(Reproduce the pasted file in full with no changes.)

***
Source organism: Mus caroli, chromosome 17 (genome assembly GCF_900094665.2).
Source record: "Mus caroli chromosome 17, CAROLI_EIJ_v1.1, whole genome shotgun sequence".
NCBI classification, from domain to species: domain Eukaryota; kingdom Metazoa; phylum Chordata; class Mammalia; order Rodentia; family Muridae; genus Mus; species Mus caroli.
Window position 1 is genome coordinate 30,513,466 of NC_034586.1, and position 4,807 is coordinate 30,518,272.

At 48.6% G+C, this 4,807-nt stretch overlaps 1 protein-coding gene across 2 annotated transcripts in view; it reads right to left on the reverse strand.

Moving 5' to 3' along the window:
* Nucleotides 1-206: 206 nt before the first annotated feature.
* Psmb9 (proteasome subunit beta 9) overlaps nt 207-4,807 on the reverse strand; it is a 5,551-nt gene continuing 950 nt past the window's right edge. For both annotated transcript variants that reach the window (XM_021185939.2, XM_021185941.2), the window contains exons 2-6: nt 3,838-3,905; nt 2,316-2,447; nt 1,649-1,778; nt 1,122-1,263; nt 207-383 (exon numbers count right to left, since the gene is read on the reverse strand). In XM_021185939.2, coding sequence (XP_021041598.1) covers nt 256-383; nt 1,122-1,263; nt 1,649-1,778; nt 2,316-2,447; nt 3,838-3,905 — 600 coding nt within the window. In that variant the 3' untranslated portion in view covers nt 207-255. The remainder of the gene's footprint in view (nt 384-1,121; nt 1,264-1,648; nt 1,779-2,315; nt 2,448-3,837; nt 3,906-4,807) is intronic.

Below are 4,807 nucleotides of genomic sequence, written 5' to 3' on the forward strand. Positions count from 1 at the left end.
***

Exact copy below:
Source organism: Mus caroli, chromosome 17 (genome assembly GCF_900094665.2).
Source record: "Mus caroli chromosome 17, CAROLI_EIJ_v1.1, whole genome shotgun sequence".
NCBI classification, from domain to species: domain Eukaryota; kingdom Metazoa; phylum Chordata; class Mammalia; order Rodentia; family Muridae; genus Mus; species Mus caroli.
Window position 1 is genome coordinate 30,513,466 of NC_034586.1, and position 4,807 is coordinate 30,518,272.

At 48.6% G+C, this 4,807-nt stretch overlaps 1 protein-coding gene across 2 annotated transcripts in view; it reads right to left on the reverse strand.

Moving 5' to 3' along the window:
* Nucleotides 1-206: 206 nt before the first annotated feature.
* Psmb9 (proteasome subunit beta 9) overlaps nt 207-4,807 on the reverse strand; it is a 5,551-nt gene continuing 950 nt past the window's right edge. For both annotated transcript variants that reach the window (XM_021185939.2, XM_021185941.2), the window contains exons 2-6: nt 3,838-3,905; nt 2,316-2,447; nt 1,649-1,778; nt 1,122-1,263; nt 207-383 (exon numbers count right to left, since the gene is read on the reverse strand). In XM_021185939.2, coding sequence (XP_021041598.1) covers nt 256-383; nt 1,122-1,263; nt 1,649-1,778; nt 2,316-2,447; nt 3,838-3,905 — 600 coding nt within the window. In that variant the 3' untranslated portion in view covers nt 207-255. The remainder of the gene's footprint in view (nt 384-1,121; nt 1,264-1,648; nt 1,779-2,315; nt 2,448-3,837; nt 3,906-4,807) is intronic.

Below are 4,807 nucleotides of genomic sequence, written 5' to 3' on the forward strand. Positions count from 1 at the left end.